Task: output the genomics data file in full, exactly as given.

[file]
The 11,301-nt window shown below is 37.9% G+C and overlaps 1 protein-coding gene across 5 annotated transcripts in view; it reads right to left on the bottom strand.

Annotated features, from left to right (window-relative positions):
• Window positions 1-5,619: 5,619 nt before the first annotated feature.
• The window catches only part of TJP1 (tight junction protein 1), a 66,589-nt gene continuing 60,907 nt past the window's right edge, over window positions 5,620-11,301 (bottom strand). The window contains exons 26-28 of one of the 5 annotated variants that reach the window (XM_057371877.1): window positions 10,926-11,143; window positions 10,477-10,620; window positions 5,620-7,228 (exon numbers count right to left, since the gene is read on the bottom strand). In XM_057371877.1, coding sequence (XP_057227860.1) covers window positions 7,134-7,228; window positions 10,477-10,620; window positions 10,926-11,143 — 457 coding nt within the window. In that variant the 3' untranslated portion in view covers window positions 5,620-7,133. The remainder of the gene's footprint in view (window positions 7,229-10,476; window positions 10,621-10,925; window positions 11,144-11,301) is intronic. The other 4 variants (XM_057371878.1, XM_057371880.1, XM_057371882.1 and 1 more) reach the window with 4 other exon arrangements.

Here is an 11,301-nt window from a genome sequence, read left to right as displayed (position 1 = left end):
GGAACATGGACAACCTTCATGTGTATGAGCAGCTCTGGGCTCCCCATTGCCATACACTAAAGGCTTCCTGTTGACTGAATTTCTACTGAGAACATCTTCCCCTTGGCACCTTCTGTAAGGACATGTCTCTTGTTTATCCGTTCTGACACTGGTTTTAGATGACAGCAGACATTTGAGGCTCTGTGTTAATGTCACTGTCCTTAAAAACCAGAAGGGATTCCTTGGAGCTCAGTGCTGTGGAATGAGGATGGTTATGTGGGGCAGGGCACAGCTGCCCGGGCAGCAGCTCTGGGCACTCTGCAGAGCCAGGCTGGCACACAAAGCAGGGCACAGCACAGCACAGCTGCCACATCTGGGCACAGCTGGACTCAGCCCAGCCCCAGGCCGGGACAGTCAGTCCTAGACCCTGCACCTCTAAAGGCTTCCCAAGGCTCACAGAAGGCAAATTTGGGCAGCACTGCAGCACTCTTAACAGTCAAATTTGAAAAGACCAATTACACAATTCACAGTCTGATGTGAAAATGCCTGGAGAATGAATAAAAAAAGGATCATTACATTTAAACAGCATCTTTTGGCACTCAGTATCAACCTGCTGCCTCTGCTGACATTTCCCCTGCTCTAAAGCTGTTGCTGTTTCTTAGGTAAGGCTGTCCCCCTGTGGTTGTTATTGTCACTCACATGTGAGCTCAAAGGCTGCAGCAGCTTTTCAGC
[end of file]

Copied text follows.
The 11,301-nt window shown below is 37.9% G+C and overlaps 1 protein-coding gene across 5 annotated transcripts in view; it reads right to left on the bottom strand.

Annotated features, from left to right (window-relative positions):
• Window positions 1-5,619: 5,619 nt before the first annotated feature.
• The window catches only part of TJP1 (tight junction protein 1), a 66,589-nt gene continuing 60,907 nt past the window's right edge, over window positions 5,620-11,301 (bottom strand). The window contains exons 26-28 of one of the 5 annotated variants that reach the window (XM_057371877.1): window positions 10,926-11,143; window positions 10,477-10,620; window positions 5,620-7,228 (exon numbers count right to left, since the gene is read on the bottom strand). In XM_057371877.1, coding sequence (XP_057227860.1) covers window positions 7,134-7,228; window positions 10,477-10,620; window positions 10,926-11,143 — 457 coding nt within the window. In that variant the 3' untranslated portion in view covers window positions 5,620-7,133. The remainder of the gene's footprint in view (window positions 7,229-10,476; window positions 10,621-10,925; window positions 11,144-11,301) is intronic. The other 4 variants (XM_057371878.1, XM_057371880.1, XM_057371882.1 and 1 more) reach the window with 4 other exon arrangements.

Here is an 11,301-nt window from a genome sequence, read left to right as displayed (position 1 = left end):
GGAACATGGACAACCTTCATGTGTATGAGCAGCTCTGGGCTCCCCATTGCCATACACTAAAGGCTTCCTGTTGACTGAATTTCTACTGAGAACATCTTCCCCTTGGCACCTTCTGTAAGGACATGTCTCTTGTTTATCCGTTCTGACACTGGTTTTAGATGACAGCAGACATTTGAGGCTCTGTGTTAATGTCACTGTCCTTAAAAACCAGAAGGGATTCCTTGGAGCTCAGTGCTGTGGAATGAGGATGGTTATGTGGGGCAGGGCACAGCTGCCCGGGCAGCAGCTCTGGGCACTCTGCAGAGCCAGGCTGGCACACAAAGCAGGGCACAGCACAGCACAGCTGCCACATCTGGGCACAGCTGGACTCAGCCCAGCCCCAGGCCGGGACAGTCAGTCCTAGACCCTGCACCTCTAAAGGCTTCCCAAGGCTCACAGAAGGCAAATTTGGGCAGCACTGCAGCACTCTTAACAGTCAAATTTGAAAAGACCAATTACACAATTCACAGTCTGATGTGAAAATGCCTGGAGAATGAATAAAAAAAGGATCATTACATTTAAACAGCATCTTTTGGCACTCAGTATCAACCTGCTGCCTCTGCTGACATTTCCCCTGCTCTAAAGCTGTTGCTGTTTCTTAGGTAAGGCTGTCCCCCTGTGGTTGTTATTGTCACTCACATGTGAGCTCAAAGGCTGCAGCAGCTTTTCAGC